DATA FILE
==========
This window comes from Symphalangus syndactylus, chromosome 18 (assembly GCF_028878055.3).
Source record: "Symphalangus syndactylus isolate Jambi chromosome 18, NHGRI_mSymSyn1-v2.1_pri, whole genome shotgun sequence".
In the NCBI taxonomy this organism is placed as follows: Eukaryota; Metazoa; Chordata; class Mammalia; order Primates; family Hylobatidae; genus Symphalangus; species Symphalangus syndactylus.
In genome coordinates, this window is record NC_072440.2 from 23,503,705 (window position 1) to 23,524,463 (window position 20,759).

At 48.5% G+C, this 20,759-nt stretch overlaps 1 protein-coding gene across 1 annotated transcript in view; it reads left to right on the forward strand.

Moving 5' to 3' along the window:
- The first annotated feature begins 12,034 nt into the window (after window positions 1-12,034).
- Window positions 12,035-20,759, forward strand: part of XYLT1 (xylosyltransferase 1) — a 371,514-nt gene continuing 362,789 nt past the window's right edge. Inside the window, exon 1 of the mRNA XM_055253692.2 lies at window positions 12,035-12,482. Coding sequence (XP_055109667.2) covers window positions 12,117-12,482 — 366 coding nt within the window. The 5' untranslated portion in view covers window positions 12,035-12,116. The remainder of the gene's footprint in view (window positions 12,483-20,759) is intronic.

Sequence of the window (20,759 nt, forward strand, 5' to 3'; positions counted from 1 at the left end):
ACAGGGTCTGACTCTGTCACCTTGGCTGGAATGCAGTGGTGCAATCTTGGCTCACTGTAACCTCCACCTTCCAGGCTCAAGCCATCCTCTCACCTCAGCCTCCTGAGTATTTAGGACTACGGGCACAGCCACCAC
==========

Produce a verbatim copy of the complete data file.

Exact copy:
This window comes from Symphalangus syndactylus, chromosome 18 (assembly GCF_028878055.3).
Source record: "Symphalangus syndactylus isolate Jambi chromosome 18, NHGRI_mSymSyn1-v2.1_pri, whole genome shotgun sequence".
In the NCBI taxonomy this organism is placed as follows: Eukaryota; Metazoa; Chordata; class Mammalia; order Primates; family Hylobatidae; genus Symphalangus; species Symphalangus syndactylus.
In genome coordinates, this window is record NC_072440.2 from 23,503,705 (window position 1) to 23,524,463 (window position 20,759).

At 48.5% G+C, this 20,759-nt stretch overlaps 1 protein-coding gene across 1 annotated transcript in view; it reads left to right on the forward strand.

Moving 5' to 3' along the window:
- The first annotated feature begins 12,034 nt into the window (after window positions 1-12,034).
- Window positions 12,035-20,759, forward strand: part of XYLT1 (xylosyltransferase 1) — a 371,514-nt gene continuing 362,789 nt past the window's right edge. Inside the window, exon 1 of the mRNA XM_055253692.2 lies at window positions 12,035-12,482. Coding sequence (XP_055109667.2) covers window positions 12,117-12,482 — 366 coding nt within the window. The 5' untranslated portion in view covers window positions 12,035-12,116. The remainder of the gene's footprint in view (window positions 12,483-20,759) is intronic.

Sequence of the window (20,759 nt, forward strand, 5' to 3'; positions counted from 1 at the left end):
ACAGGGTCTGACTCTGTCACCTTGGCTGGAATGCAGTGGTGCAATCTTGGCTCACTGTAACCTCCACCTTCCAGGCTCAAGCCATCCTCTCACCTCAGCCTCCTGAGTATTTAGGACTACGGGCACAGCCACCAC